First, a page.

Losing the liberal autocrat

Tuesday, March 6, 2012

I read an interesting set of editorials in the NYT today about Russia, Putin, and the latest elections. Interesting stuff, but maybe I'm just saying that because I'm still a Russia geek, even after all these years.

One point that I was looking to see brought up was what might transpire if Putin were to be driven out of power at some point. My sense is that most people in the US think that this would be a good thing. 

Without question, Putin is an autocrat. But while his background is that of the KGB, it's also that of St. Petersburg and late-era Soviet liberalism. While Putin is hardly cuddly and nice, he was by no means the most odious political figure to emerge in Russia in the 1990s.

Is Putin a liberal? Not really, under most people's definition of the term. But he's an institutional man, a complete non-populist. He's like David Stern today or Mintemir Shaimiev circa 2000, someone who's been around so long that he's mostly interested in preserving the status quo at this point. Staying in power. Increasingly predictable.

In other words: Putin might not care much about little Central Asian girls getting beaten up in St. Petersburg, but he's no fascist. No radical.

But that old guard is slipping away. First Rakhimov. Then Shaimiev. And then?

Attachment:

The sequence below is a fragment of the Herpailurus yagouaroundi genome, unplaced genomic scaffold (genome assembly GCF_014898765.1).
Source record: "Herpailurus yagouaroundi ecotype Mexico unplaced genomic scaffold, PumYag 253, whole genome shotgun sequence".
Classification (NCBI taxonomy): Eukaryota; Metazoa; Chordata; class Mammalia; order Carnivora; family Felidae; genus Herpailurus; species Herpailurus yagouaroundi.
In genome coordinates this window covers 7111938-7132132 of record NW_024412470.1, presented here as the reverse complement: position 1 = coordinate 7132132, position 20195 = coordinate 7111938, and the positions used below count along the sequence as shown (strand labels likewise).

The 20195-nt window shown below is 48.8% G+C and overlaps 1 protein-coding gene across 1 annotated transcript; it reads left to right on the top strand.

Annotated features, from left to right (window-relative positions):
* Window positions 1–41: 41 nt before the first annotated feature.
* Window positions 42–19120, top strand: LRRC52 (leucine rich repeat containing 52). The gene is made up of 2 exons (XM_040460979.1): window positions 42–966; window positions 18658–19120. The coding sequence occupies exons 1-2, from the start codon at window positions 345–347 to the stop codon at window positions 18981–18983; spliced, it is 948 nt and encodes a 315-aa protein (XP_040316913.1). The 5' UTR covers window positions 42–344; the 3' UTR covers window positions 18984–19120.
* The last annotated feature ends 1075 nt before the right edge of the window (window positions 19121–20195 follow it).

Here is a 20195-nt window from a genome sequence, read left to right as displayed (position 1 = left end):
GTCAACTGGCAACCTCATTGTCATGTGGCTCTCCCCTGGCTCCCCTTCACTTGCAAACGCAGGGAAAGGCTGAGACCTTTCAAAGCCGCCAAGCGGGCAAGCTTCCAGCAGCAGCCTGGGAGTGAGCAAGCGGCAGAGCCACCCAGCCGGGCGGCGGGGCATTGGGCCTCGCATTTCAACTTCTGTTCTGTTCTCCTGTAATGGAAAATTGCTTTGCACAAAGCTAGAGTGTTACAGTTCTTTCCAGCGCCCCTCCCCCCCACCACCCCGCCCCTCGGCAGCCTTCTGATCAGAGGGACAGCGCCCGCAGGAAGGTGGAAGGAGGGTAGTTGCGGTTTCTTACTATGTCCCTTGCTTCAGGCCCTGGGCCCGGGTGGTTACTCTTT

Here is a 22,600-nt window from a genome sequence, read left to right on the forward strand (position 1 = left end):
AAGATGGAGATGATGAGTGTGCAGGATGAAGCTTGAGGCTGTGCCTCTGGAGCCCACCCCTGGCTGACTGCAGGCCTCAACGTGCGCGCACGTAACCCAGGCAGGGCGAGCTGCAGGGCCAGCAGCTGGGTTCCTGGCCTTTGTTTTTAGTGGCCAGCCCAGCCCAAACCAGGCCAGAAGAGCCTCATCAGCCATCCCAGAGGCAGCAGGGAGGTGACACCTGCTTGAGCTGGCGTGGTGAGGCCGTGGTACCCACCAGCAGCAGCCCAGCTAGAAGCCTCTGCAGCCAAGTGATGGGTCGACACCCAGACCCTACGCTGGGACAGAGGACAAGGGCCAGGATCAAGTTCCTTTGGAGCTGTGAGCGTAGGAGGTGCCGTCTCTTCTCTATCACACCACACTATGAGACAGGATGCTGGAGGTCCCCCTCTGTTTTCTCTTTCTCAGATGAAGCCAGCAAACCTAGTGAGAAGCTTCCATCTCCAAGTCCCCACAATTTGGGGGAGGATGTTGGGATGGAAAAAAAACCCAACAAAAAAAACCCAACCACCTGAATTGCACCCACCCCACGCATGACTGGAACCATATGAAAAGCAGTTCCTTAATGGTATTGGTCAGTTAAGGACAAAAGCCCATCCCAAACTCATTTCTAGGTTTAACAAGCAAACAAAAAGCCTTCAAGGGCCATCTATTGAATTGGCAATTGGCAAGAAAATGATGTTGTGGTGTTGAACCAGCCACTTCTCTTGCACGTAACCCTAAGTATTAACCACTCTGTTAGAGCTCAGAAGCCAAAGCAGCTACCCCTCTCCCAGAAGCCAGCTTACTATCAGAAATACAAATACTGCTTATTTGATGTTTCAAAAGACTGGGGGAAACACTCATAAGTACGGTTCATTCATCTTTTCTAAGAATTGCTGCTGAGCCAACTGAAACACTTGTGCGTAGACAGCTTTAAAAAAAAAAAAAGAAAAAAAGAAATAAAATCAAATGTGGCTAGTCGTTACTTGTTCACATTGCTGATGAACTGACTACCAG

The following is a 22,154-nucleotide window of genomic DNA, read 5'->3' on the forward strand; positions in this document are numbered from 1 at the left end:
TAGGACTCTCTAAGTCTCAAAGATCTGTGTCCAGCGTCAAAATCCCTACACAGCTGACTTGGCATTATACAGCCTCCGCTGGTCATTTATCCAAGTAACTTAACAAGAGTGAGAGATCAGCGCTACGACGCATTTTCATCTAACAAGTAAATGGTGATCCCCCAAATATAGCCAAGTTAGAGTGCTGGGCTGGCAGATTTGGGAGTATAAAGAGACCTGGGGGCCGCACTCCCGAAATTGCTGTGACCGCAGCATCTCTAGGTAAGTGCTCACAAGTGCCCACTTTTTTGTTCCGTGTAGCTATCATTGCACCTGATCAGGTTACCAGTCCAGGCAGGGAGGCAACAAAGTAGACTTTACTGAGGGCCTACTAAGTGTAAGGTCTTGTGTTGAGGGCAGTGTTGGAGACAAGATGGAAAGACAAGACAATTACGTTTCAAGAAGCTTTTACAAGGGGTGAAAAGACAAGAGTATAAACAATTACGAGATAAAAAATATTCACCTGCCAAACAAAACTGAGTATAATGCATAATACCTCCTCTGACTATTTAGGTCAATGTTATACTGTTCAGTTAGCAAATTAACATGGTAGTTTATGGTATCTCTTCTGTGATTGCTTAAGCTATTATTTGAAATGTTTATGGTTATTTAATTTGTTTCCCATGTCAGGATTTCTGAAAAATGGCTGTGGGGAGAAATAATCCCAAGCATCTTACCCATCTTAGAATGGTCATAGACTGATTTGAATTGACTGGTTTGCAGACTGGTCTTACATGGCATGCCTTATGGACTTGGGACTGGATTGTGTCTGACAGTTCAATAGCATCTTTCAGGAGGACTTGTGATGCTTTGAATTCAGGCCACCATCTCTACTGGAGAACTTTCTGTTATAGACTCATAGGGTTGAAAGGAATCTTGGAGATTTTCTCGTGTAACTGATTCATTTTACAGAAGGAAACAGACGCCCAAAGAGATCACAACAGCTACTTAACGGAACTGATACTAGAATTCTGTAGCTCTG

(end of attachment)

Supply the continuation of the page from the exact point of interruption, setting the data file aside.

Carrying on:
Where have you gone, Mintemir?

Americans might blame Russians for, at least until last year, honestly respecting and admiring Putin. Slaves! But look at the leaders they'd had prior to him. And look at the alternatives. Not to mention the fact that people had been going through a frightening economic depression since the mid-1980s. (And what's our excuse, by the way, for at times choosing bad leaders?) 

People may be hoping for Putin's ouster, but it's a legitimate question to ask: would post-Putin Russia be any easier for the US to get along with than Putin's Russia? 

The thing is, if Putin were to create real institutions of democracy and then step aside, he would go down in history as the greatest Russian leader ever. To use Turkish metaphors, Putin would be both the Ataturk--the savior--and Ismet Inonu--the one who opened up free elections--of Russia.

But that won't happen. He'll hang on until the bitter end, of course. But twelve years? Can he pull that off? Seems doubtful. 

So in a field of weak and uninspiring opposition candidates, who will fill the vacuum if Putin begins deflating?

Be careful what you wish for.

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